PHOENIX — An Arizona mother claimed passengers clapped as her son, who was having an allergic reaction, was removed from a flight this week.
Christina Fabian-Roman said her family was flying home to the Phoenix area from Bellingham, Washington on Monday when her 7-year-old son began to have an allergic reaction to a dog that was on the delayed flight.
An Allegiant Airlines flight attendant was able to move the family elsewhere on the plane, but airport medical services said it may be unsafe for the child to fly and the family was asked to leave the plane.
“When we stood up and walked to the front of the plane, the (people) in the back of the plane applauded,” Fabian-Roman said.
She said her son never had such a reaction to a dog before.
“Things come up and we don’t always know what to expect and it was just one of those unexpected things.”
Fabian-Roman said her son apologized to his family after they stepped off the plane.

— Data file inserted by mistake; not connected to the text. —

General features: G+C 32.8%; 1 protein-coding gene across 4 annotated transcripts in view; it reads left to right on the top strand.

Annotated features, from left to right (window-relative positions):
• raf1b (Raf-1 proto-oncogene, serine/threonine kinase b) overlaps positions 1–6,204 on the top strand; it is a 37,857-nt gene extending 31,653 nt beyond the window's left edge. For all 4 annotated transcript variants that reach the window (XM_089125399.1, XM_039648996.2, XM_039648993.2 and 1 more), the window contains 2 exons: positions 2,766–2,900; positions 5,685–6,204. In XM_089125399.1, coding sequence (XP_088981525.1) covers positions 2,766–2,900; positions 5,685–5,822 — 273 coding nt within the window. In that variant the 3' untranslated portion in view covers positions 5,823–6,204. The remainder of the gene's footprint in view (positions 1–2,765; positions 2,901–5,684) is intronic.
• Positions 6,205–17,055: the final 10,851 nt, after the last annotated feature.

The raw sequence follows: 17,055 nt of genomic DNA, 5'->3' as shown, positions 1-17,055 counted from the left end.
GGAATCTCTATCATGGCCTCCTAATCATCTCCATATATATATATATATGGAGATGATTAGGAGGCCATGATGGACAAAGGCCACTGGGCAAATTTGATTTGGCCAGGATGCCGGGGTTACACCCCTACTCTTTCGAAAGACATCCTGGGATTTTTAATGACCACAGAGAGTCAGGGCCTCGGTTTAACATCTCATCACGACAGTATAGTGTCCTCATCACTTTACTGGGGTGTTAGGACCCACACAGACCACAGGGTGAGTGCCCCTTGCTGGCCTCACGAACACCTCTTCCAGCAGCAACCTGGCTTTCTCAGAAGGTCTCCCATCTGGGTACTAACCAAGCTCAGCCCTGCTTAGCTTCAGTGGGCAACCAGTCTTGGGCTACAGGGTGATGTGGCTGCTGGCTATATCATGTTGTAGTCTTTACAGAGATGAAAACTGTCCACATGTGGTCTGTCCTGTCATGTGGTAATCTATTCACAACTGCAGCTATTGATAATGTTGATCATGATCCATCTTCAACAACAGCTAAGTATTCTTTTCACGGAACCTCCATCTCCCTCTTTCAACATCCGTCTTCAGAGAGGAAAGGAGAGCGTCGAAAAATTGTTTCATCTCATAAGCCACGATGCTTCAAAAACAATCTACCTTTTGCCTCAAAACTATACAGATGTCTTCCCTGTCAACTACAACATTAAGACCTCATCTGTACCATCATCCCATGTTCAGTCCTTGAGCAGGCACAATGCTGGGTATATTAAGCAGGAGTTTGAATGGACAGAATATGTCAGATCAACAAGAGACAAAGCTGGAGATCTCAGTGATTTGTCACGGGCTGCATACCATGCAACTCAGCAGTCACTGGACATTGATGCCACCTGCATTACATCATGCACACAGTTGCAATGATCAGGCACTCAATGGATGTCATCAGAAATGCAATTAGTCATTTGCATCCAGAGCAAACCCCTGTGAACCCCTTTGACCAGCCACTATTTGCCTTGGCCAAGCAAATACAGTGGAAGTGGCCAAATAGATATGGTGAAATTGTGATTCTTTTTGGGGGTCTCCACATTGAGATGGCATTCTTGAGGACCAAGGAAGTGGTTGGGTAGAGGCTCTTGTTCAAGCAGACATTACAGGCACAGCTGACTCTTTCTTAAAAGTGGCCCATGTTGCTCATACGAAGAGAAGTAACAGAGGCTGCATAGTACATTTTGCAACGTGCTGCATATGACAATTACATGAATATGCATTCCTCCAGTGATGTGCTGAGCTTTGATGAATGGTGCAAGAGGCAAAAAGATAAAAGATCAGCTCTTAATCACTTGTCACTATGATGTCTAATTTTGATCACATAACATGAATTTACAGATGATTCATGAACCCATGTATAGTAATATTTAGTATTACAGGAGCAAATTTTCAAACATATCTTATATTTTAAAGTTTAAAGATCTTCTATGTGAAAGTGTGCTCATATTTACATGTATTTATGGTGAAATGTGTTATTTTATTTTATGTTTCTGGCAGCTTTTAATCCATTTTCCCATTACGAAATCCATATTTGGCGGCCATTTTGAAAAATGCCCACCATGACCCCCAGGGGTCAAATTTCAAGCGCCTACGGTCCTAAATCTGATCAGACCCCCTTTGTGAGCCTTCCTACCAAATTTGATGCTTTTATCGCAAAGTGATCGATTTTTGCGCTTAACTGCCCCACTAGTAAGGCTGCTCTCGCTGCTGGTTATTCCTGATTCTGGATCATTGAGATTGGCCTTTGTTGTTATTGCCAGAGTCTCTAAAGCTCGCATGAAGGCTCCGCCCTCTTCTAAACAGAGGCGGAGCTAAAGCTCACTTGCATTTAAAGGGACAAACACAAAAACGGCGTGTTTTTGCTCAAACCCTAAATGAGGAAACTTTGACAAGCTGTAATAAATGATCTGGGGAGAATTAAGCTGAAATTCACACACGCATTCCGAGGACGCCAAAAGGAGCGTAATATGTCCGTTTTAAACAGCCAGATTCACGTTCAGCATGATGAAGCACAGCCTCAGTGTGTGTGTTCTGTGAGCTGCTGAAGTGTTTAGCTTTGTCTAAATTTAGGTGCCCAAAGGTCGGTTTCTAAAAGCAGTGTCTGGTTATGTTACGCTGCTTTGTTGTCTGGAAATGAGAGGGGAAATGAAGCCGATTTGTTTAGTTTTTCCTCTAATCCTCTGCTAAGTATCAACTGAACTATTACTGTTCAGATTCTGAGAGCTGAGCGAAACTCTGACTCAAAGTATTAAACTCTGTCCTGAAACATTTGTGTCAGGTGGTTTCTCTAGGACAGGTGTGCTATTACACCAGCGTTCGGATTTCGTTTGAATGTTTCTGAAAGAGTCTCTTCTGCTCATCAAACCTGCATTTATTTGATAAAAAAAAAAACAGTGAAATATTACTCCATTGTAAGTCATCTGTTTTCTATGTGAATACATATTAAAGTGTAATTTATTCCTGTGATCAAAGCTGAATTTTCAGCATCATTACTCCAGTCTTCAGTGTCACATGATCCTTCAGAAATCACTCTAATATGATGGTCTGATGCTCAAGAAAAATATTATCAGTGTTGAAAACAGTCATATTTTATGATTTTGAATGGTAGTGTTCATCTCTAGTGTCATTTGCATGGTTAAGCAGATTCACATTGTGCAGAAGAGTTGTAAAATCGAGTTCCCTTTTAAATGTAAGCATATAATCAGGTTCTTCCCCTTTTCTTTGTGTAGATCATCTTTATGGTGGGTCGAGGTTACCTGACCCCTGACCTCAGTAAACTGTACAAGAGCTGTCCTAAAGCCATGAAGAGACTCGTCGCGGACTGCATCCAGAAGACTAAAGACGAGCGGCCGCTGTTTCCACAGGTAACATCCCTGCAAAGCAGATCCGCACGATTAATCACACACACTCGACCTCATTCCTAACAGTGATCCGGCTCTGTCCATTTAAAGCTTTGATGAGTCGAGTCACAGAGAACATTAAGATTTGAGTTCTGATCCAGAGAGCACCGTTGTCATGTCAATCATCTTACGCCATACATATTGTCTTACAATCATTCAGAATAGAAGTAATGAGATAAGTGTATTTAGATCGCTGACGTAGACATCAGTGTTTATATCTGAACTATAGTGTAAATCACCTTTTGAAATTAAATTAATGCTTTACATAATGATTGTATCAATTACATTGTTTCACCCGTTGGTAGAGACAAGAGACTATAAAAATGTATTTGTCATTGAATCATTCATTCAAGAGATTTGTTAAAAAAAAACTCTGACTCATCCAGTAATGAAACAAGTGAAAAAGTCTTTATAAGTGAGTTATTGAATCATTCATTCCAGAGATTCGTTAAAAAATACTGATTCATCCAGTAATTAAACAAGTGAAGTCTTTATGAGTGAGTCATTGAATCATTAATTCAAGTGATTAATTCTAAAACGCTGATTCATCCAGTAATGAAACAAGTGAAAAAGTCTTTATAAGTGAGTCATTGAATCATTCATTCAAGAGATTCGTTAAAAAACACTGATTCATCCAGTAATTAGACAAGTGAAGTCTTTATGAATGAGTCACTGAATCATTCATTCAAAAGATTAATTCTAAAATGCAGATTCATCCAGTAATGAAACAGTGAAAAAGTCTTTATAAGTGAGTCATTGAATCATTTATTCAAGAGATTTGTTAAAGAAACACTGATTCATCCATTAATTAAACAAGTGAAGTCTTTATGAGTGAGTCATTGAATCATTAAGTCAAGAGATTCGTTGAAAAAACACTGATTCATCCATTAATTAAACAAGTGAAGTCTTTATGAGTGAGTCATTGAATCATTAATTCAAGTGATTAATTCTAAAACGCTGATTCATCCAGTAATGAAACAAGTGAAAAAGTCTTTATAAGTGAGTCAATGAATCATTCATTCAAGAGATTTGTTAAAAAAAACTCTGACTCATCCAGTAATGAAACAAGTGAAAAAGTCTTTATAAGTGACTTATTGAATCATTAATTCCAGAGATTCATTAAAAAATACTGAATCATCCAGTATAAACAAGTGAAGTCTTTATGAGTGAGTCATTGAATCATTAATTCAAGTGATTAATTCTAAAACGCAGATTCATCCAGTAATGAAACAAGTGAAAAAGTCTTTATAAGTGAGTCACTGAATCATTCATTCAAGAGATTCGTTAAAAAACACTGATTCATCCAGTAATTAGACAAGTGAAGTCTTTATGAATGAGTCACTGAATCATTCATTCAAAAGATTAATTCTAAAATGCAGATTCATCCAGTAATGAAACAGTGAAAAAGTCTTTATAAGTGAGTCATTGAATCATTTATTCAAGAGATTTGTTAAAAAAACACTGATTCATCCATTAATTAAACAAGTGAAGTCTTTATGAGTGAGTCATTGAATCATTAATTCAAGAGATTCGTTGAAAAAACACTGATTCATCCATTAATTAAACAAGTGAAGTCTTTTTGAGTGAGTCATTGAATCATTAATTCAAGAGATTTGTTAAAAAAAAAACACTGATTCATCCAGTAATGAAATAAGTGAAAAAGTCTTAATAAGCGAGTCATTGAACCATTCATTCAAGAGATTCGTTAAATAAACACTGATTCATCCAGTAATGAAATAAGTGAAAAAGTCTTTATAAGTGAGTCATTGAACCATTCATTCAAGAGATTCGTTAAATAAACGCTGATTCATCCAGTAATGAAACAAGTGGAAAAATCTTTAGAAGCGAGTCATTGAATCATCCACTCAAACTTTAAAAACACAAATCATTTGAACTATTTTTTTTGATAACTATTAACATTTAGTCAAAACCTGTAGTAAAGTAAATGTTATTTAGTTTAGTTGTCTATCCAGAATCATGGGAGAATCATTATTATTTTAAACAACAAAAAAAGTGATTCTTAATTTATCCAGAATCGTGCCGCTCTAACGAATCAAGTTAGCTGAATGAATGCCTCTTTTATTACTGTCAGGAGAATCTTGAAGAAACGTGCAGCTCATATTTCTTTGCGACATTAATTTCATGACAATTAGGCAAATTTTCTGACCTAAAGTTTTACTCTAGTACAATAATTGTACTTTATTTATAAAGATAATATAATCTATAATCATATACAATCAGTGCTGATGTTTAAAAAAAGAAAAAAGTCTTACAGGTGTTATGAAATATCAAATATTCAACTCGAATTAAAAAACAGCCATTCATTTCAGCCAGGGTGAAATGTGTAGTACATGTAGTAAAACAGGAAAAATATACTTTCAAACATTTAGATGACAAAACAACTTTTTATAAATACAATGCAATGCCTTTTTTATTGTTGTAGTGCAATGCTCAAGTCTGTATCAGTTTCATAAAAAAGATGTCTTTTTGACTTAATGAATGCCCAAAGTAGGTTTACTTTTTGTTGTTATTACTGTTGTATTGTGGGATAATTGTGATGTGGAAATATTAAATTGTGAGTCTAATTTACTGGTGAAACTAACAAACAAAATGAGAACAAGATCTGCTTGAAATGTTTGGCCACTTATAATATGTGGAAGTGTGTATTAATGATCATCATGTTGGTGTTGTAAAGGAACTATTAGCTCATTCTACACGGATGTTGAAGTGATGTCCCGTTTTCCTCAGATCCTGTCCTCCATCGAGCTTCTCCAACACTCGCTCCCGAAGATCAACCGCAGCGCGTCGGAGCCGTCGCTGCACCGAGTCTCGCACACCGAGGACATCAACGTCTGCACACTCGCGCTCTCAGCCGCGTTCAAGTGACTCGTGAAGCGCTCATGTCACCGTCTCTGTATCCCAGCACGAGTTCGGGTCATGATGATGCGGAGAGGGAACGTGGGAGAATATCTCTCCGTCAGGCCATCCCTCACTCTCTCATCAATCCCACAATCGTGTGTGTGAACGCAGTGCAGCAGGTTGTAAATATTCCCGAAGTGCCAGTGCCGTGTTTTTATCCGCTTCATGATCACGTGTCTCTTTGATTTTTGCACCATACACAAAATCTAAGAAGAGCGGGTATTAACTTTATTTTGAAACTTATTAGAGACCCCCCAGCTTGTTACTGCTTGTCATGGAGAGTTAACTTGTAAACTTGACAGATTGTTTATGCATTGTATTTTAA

After deplaning, Fabian-Roman and her family were told they would be allowed to take the next Allegiant flight to Phoenix on Wednesday.
Fabian-Roman said her family is not angry at the airline, but she feels at least one flight attendant acted out of line.
“It wasn’t the flight attendant’s fault we got off the plane … it was the flight attendant’s attitude that perpetuated people’s agitated behavior around us,” she said. “It’s just the comments she had made.”
She also said the family, who was traveling with her terminally-ill husband to see family, doesn’t want anything from Allegiant.
“We’re not looking for anything else,” she said. “It’s not Allegiant’s fault we got deplaned. We’re not looking for any type of compensation.”
Instead, Fabian-Roman said she hopes the incident serves as a reminder that everyone should be treated with compassion.
“We don’t know everybody’s story, you don’t know what people are going through,” she said.
Allegiant said it had apologized to Fabian-Roman and “forwarded the family’s feedback on to the appropriate teams within the company to ensure any necessary service improvements will be made.”
KTAR’s Martha Maurer contributed to this report.
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